7 Biggest Non-Typical Whitetails

Ohio Whitetail Harvest Down Almost 80,000 Deer From Peak Season

The Ohio Department of Natural Resources has counted every Ohio whitetail taken by legal means for the 2016 -2017 season. The results show a steady decline over the last seven years.

The ODNR reported that 182,169 whitetail deer were harvested statewide this season. This is down slightly from the 2015 -2016 season, which saw hunters check in 188,329 Ohio whitetail. The largest one-year decline came in the 2014 -2015 season. That was expected, due to reduced harvest regulations implemented prior to the season according to Mike Tonkovich of the Ohio Division of Wildlife.

Mike Barnabi discussed in Columbus Monthly some theories about this trend affecting Ohio whitetail hunting. He believes one factor is an exploding coyote population that has lead to increased fawn kills across the state. Another, is the shift from gun hunting to archery hunting over the last 25 years. As recent as the early 1990's, the week long gun season accounted for 90% of Ohio whitetails taken. Now, bowhunters and crossbow hunters account for the majority of deer harvested in the buckeye state during a four month long season.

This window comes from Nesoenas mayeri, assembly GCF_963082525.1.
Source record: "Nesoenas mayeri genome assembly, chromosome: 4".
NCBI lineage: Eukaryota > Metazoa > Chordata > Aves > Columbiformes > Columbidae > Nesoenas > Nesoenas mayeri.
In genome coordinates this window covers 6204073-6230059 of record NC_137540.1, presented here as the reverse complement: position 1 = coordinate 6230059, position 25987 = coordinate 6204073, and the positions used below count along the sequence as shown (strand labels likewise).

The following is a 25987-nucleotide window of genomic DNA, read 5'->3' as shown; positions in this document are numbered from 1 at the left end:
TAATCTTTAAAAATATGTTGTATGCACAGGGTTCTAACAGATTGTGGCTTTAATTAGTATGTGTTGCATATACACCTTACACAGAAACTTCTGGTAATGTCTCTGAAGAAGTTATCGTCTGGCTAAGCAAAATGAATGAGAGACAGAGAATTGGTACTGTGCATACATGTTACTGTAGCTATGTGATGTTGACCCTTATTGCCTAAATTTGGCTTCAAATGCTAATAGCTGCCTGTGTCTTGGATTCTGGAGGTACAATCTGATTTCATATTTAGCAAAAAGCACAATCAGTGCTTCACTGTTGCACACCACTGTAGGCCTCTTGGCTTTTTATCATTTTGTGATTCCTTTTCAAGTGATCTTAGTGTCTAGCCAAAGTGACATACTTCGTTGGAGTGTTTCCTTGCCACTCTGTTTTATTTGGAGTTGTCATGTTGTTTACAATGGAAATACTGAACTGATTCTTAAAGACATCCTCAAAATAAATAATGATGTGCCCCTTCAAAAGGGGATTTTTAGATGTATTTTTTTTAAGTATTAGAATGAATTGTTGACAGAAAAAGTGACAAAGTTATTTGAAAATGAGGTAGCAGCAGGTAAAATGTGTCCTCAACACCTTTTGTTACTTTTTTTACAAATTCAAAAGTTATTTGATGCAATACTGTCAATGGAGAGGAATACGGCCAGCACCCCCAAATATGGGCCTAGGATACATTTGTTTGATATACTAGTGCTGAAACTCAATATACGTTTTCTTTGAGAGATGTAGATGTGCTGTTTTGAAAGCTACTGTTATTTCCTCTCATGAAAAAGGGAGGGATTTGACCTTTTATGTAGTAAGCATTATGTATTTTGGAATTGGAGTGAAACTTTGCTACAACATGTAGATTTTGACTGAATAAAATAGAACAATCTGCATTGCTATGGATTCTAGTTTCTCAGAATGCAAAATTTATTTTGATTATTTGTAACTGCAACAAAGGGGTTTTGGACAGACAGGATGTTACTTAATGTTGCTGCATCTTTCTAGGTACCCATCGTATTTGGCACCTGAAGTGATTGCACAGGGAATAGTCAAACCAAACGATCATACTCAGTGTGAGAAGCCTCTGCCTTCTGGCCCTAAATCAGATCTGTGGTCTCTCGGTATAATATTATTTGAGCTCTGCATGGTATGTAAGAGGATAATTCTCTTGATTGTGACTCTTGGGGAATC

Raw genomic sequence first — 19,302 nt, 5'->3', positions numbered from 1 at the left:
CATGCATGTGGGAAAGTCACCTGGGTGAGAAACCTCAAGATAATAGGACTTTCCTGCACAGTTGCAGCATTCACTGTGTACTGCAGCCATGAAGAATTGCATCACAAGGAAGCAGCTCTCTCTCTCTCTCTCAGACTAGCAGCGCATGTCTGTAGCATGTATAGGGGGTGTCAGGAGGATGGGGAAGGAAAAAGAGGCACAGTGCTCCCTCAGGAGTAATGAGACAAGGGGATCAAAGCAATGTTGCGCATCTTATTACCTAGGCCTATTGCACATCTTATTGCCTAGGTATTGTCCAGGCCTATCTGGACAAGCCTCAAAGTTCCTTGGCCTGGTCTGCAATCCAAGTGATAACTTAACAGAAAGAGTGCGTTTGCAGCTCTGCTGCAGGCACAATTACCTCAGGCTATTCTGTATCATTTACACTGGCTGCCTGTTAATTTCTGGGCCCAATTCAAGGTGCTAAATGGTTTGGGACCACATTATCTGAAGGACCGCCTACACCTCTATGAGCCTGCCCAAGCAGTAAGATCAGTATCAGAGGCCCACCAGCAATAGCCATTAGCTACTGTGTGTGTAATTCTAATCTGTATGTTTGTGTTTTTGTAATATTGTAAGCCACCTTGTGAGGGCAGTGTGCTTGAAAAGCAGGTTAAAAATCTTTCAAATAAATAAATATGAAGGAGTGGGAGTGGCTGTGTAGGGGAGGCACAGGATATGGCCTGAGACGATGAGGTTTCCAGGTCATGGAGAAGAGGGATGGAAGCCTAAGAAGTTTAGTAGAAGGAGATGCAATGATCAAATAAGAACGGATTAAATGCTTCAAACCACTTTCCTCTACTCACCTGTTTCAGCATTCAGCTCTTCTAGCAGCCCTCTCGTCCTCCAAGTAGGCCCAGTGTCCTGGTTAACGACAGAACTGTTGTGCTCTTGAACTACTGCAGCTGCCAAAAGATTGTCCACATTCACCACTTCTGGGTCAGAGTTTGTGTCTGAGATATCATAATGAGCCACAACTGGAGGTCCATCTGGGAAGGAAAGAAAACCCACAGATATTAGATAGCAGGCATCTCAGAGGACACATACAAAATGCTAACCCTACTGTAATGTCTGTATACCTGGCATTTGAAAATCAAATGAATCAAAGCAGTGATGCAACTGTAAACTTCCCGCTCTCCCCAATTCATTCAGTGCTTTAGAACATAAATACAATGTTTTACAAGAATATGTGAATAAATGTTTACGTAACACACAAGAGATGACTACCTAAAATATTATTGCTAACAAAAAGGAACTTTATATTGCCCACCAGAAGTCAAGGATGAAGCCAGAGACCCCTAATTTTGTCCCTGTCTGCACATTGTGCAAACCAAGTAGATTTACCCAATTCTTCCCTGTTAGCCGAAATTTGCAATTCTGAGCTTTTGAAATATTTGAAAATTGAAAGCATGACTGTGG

One thing that is certain is Ohio's popularity as a destination state for trophy bucks has increased. No longer a "sleeper state" native Ohioans now have to share their herd with an influx of out of state hunters. Trophy caliber deer, along with an inexpensive over the counter non-resident license has been an economic boon for Ohio. According to the ODNR, hunting has an $853 million impact statewide, and Ohio ranks 11th in the nation in hunting-related jobs.

Ohio also ranks fifth in the nation in resident hunters. When you add up all the factors it's easy to understand why harvest totals are down. Nevertheless, there are 6 Ohio whitetails that are top ten Pope and Young, and Boone and Crocket. Of those record book deer killed, 3 have been since 2000. (Remember the Coffman Buck from 2015?) That's enough of a reason for me to make my way to the Buckeye state. Reduced harvest totals aside, I plan on hunting for my own Ohio whitetail in the fall of 2018.